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Survival guide for people who are uncomfortable at network evenings

Author: Bérénice Kimpe (Head of International Department)

After hearing that you need to network, you finally got going and signed up for a networking party. Congratulations! Problem: you're not one of those people who feel at home wherever they go and make contacts in the blink of an eye. Here are a few personal tips on how to make the most of these networking evenings!

When you registered for the Networking Evening, you felt full of energy. But now that you're a few hours away from the beginning of the evening, you feel that your motivation is rapidly waning (the famous little phrase "I don't feel like it anymore" which almost becomes a leitmotiv) because you already imagine yourself alone, leaning against a high table, a glass in one hand and a small oven in the other, waiting for the (endless) evening to happen. In short, a nightmare for all introverted people who don't dare or don't know how to approach strangers at these parties.
Little practical advice from an introvert who has managed to turn her nightmare into a playground!

1. Set small goals

Getting out of your comfort zone is a gradual process. So there's no point in setting yourself ambitious goals in terms of contact: you risk failure and frustration. Besides, approaching people and talking to them is going to take a lot of energy at first.
For example, limit yourself to two contacts in the evening. These are your goals for the evening, keep them in mind to stay motivated until you have achieved them. Then it doesn't matter how you behave after this first victory ("relaxation" evening or continuation of this positive spiral in terms of contact): you have succeeded once, so you can do it again!
The more you practice, the more comfortable you will be.

2. Go out on your own!

If the fact of coming with someone can be reassuring, it has an inhibiting effect because you are tempted to spend the evening with the person who accompanies you. The goal is to come out of your shell. If you are alone, you will have no choice but to go to the others.
Sometimes, solitude is good!

3. Target single people!

Do you think it's an impossible step to integrate a group of five people? Then focus on single people. There are several reasons why they are lonely: like you, they don't know anyone yet, in which case they will be happy to have company. Or they are alone because they are waiting for people who have not yet arrived, which will allow you to broaden your circle of contacts without making too much effort.
Alone people are therefore your ticket to networking: admit that a single person is much less scary than a group, isn't it?

4. The buffet, your (new) best friend!

I have always believed that the only purpose of the buffet offered at these parties was to quench the thirst and feed the participants. Wrong! The buffet is also a contact facilitator: it is thanks to a lawyer-shrimp couch that I am now in contact with one of the facilitators of the alumni network of a large company. We "jumped" on this sofa at the same time: he left it to me, I thanked him and I took the opportunity to introduce myself. The discussion was on.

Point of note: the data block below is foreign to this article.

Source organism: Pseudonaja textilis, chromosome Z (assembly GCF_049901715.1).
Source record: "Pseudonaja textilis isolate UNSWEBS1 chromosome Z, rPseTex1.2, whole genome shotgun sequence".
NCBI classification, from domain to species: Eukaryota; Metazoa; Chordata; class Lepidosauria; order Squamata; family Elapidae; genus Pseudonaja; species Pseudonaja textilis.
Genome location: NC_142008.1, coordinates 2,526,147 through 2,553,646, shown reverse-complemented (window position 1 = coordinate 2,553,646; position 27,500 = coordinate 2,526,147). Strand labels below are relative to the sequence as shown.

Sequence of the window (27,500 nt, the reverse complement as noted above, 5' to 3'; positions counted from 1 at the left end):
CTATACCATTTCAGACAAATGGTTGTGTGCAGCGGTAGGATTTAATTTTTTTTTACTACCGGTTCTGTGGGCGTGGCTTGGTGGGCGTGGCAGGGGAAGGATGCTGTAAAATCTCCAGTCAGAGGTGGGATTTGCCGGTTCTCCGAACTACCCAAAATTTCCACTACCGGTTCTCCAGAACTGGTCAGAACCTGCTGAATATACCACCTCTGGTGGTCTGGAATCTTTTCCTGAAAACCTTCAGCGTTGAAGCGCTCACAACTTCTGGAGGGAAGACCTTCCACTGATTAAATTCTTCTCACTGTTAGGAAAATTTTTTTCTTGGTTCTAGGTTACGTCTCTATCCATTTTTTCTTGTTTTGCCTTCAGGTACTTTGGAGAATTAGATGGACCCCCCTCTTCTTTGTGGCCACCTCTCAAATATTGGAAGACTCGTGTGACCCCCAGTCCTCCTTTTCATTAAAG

Many poles are stretched out around the buffet and you have to know how to spot them and above all how to grab them! Someone made a remark like "Everything looks appetizing! "or seems to be hesitating between several petits fours? Take the ball by saying, for example, that you've tested this or that petit four, that this one is better than that one... And above all, remember to engage in another level of discussion: "Is this the first time you've come to this party? "or "what made you come to this party? ». You can't spend the evening discussing wine and shrimp!
It may seem very basic and down-to-earth, but it works!

5. Friendliness and humour, your best weapons!

Without going so far as to continually display a Julia Roberts smile, remain friendly: it's a proven fact that you want to talk to someone who's smiling more than to someone who's sulking or for whom you feel uneasy or even uninterested.
As for humour, it's not because you're in a professional network that you should neglect it, quite the contrary! Naturally, it is not a question of making heavy or irrelevant jokes that will frighten your interlocutor, but rather to use this trait of mind finely.
In March 2013, my train between Hanover and Frankfurt will be late. Sitting at the window, I have to bother my neighbour so I can go out for some fresh air, which I quickly explain to him. When I get back, he asks me if the air has done me any good, to which I reply: "Taking a breath of fresh air in the midst of smokers, there's nothing more refreshing! "He laughed and that's what made me start the conversation: the connection, through his laughter, had been established and we spent the 2-hour trip discussing our respective professional environments and especially a subject that we both find fascinating: interculturality. I had just met one of the head of business unit of another large company in Japan.

 

The best encounters are often the ones you don't expect, but you have to have the audacity to approach people. And this boldness is acquired through training, which can be done at any time. My last training session to date? When I was waiting in line for coffee at a trade show, I had a quick chat with the person in front of me who had just made a comment about waiting time. It was a sales manager from a British company.

Now it's your turn!

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